In May, 1908, Peary published his programme, the main features of which are worthy of record. He decided to use the same ship, the Roosevelt, which had taken him to the north in his 1906 expedition. His route was to be by way of Smith Sound; his winter quarters were to be at Cape Sheridan, or even nearer to the Pole if the ship could proceed farther; he intended to use sledges and Eskimo dogs for traction; and, lastly, he placed his confidence in Eskimos, the Arctic Highlanders, as the rank-and-file of his sledge parties.

Most careful preparations were made for this expedition, and while Peary was making them he received much practical support, but also some suggestions that were not notably helpful. For instance, one cheerful crank invited him to become a "human cannon-ball"—some sort of machine was to be taken to the North, and then, when it was pointed towards the Pole, the inventor assured Peary that it would shoot him there in no time. The explorer did not see his way to accepting such an abrupt means of transit!

When the Roosevelt sailed on 17th July, 1908, she had twenty-two men on board, including Peary himself, Robert Bartlett, master of the Roosevelt, George Wardwell, Dr. Goodsell, Professor Marvin, Donald McMillan, George Borop, and Matthew Henson, Peary's negro assistant, who had accompanied him on many expeditions.

When Peary's vast knowledge of the Polar regions is remembered, his remarks on the essentials required in an Arctic sledge journey must admittedly be valuable. "The essentials, and the only essentials," he writes, "needed in a serious Arctic sledge journey, no matter what the season, the temperature, or the duration of the journey—whether one month or six—are four: pemmican, tea, ship's biscuit, condensed milk."* And it is interesting to note that of these commodities he took 50,000 lbs. of pemmican, 10,000 lbs. of biscuit, 800 lbs. of tea, and 100 cases of condensed milk on this expedition.

* Robert Peary's The North Pole (Hodder and Stoughton).

The Roosevelt reached Cape York, Greenland, on 1st August, and there she said a temporary good-bye to the civilized world. There also Peary met the Eskimos, whose friendship he had gained by many and continuous acts of kindness. The Eskimos are, within their limits, a lovable and loyal people; their good qualities are those of nice children, their bad qualities those of mischievous children. "I have made it a point," Peary says, "to be firm with them, but to rule them by love and gratitude rather than by fear and threats. An Eskimo, like an Indian, never forgets a broken promise—nor a fulfilled one." These Eskimos live on the verge of starvation for many months in the year, but if they are not troubled by questions of morality in one sense of the word, they are at any rate ready to share what they have got in the way of food, or of means to obtain it, with those who are less fortunate than themselves. Religion, as we understand it, does not enter into their scheme of things, but they pay studious attention to spirits—especially to Tornarsuk, who is the devil himself, and consequently leader of all evil spirits. One can appreciate the childlikeness of people who will rip an old garment to shreds so that the devil may be prevented from wearing it!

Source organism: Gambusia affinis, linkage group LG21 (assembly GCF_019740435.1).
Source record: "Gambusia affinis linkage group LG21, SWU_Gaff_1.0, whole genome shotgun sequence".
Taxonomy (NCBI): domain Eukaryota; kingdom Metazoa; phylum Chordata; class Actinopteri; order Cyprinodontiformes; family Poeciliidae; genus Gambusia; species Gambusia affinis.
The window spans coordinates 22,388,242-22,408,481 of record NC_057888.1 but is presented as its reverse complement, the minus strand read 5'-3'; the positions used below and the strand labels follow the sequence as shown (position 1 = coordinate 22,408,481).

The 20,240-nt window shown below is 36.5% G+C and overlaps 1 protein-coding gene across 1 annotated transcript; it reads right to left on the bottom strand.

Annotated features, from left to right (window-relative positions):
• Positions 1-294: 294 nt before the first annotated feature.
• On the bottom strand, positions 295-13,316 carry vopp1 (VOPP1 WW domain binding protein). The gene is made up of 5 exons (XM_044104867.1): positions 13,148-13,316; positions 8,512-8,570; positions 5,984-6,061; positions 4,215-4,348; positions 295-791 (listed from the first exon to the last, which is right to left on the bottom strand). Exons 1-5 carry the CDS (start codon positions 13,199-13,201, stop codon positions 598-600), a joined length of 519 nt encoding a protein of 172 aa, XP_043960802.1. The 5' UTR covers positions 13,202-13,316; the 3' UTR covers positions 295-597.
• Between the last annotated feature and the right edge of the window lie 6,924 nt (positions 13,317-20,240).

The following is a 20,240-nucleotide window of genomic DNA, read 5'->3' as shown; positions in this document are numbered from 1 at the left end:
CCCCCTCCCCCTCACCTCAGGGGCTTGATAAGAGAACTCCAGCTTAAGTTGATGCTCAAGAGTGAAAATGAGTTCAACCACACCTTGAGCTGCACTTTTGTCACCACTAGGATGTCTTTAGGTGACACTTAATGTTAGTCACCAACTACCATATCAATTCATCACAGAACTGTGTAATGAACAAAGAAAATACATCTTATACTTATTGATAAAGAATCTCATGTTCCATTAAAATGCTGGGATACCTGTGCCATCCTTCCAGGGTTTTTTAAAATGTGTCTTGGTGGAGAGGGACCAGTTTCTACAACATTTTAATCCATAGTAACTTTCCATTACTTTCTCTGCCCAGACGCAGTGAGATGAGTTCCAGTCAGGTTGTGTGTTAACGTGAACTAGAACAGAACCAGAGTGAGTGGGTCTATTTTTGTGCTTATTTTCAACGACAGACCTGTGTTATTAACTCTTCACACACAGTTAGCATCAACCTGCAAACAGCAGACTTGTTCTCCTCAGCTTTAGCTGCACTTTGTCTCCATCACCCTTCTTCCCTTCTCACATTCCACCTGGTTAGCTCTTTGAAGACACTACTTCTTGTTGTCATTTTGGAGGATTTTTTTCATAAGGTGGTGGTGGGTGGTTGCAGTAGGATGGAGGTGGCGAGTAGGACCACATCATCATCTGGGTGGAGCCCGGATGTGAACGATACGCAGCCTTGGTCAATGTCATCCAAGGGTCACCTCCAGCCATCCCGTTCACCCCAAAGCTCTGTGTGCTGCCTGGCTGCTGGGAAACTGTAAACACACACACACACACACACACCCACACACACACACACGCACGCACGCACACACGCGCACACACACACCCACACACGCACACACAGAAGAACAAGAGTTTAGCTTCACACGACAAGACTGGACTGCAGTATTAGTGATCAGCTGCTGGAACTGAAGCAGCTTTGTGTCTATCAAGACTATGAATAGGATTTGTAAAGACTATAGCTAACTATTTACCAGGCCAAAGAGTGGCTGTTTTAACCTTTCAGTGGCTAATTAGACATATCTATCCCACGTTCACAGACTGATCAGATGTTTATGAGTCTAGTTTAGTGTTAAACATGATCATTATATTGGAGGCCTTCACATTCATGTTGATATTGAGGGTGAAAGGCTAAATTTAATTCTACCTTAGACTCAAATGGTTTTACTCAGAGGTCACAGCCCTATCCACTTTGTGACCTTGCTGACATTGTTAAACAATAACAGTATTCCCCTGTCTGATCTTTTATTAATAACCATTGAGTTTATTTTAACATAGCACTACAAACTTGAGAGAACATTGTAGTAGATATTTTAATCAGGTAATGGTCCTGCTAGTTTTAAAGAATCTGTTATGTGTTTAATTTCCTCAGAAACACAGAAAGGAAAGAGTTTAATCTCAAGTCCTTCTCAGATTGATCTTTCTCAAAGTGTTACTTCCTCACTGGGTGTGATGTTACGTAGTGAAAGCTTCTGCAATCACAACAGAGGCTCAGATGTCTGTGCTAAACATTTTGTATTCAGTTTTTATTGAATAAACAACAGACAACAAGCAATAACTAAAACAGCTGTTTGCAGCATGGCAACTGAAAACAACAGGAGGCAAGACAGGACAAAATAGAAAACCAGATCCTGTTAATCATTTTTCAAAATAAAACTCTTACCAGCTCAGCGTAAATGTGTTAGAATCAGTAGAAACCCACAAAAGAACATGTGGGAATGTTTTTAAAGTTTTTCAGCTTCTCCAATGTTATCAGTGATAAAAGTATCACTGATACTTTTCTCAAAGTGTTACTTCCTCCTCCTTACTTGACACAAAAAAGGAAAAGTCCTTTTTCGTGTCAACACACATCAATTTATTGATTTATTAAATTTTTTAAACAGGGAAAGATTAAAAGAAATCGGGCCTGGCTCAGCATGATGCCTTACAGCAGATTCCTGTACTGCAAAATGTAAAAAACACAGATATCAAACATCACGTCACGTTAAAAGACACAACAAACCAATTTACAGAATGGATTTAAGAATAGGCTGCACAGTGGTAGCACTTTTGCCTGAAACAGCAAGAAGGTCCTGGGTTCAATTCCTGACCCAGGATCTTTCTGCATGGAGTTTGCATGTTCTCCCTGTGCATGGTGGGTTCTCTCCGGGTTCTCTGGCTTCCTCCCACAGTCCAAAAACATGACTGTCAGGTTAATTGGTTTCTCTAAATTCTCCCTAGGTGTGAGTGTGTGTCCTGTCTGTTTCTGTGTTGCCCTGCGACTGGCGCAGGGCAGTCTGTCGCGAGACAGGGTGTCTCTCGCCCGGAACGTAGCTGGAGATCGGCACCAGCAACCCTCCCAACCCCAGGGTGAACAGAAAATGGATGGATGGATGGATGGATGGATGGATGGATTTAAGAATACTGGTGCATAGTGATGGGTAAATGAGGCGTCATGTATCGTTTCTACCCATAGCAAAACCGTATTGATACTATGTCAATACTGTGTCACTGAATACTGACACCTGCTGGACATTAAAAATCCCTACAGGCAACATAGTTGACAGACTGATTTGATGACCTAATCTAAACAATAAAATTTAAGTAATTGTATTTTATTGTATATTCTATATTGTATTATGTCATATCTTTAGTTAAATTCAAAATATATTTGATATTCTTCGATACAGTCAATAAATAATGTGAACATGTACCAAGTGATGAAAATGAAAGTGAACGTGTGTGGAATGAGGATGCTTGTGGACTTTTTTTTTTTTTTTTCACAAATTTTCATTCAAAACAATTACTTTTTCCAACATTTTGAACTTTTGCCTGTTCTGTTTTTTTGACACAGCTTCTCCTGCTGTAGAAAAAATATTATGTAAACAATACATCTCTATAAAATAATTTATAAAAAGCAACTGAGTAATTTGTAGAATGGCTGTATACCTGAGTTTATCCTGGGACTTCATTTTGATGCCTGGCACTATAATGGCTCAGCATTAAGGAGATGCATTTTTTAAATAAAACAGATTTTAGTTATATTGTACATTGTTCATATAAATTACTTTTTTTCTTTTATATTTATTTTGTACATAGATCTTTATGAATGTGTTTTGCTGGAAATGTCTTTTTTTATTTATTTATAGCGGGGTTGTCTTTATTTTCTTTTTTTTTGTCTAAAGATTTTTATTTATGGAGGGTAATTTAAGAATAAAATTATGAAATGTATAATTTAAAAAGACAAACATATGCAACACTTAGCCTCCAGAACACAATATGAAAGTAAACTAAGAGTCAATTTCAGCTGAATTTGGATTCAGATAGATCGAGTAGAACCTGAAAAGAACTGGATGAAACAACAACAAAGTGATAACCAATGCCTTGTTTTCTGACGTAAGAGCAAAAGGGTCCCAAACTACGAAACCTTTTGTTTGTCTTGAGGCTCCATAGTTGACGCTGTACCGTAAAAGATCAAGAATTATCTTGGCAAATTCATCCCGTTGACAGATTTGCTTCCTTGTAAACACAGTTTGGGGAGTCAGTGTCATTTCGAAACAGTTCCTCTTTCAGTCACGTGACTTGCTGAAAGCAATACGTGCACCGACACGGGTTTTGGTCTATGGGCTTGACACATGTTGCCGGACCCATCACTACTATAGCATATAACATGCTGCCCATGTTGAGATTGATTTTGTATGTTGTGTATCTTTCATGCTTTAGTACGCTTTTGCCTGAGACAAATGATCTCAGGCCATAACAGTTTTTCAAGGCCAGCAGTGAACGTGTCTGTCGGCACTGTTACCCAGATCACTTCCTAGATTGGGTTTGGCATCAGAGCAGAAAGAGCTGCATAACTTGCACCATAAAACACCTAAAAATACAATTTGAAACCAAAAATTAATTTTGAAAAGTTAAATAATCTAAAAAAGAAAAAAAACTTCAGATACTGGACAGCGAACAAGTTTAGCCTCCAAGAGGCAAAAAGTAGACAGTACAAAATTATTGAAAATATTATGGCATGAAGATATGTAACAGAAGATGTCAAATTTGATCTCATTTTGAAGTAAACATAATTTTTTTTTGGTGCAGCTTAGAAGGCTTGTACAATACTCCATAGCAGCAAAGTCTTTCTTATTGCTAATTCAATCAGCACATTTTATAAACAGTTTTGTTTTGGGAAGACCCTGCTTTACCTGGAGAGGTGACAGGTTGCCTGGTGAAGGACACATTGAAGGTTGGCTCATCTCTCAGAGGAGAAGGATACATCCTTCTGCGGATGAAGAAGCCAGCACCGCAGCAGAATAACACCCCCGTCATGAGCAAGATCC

After leaving Cape York, Peary transferred himself for some days to the Erik, his auxiliary supply steamer, so that he could collect as many Eskimos and dogs as he required. By 11th August the Erik reached Etah, and rejoined the Roosevelt. Finally, Peary selected 49 Eskimos and 246 dogs, and having transferred them to the Roosevelt, the explorers set out to fight their way through the 350 miles of ice-blocked water that separated Etah from Cape Sheridan. And the ice during that journey was in no gentle mood. So great were the risks that the ship might at any time be crushed, that the boats, fully equipped and provisioned, were always ready to be lowered at a moment's notice.

A terrific battle with that uncompromising opponent, the ice, followed, but not until 30th August did the struggle reach its climax. On that day the ship was "kicked about by the floes as if she had been a football," and the pressure was so terrific that Peary decided to dynamite the ice. This operation was successful in relieving the situation, but some days passed before even the greatest optimist in the ship could consider her free from danger. But on 5th September the Roosevelt managed to fight her way through to Cape Sheridan; and after a project to take her on to Porter Bay had been abandoned, the work of unloading her was begun, and with her lighter load Captain Bartlett proceeded to get her as near the shore as possible.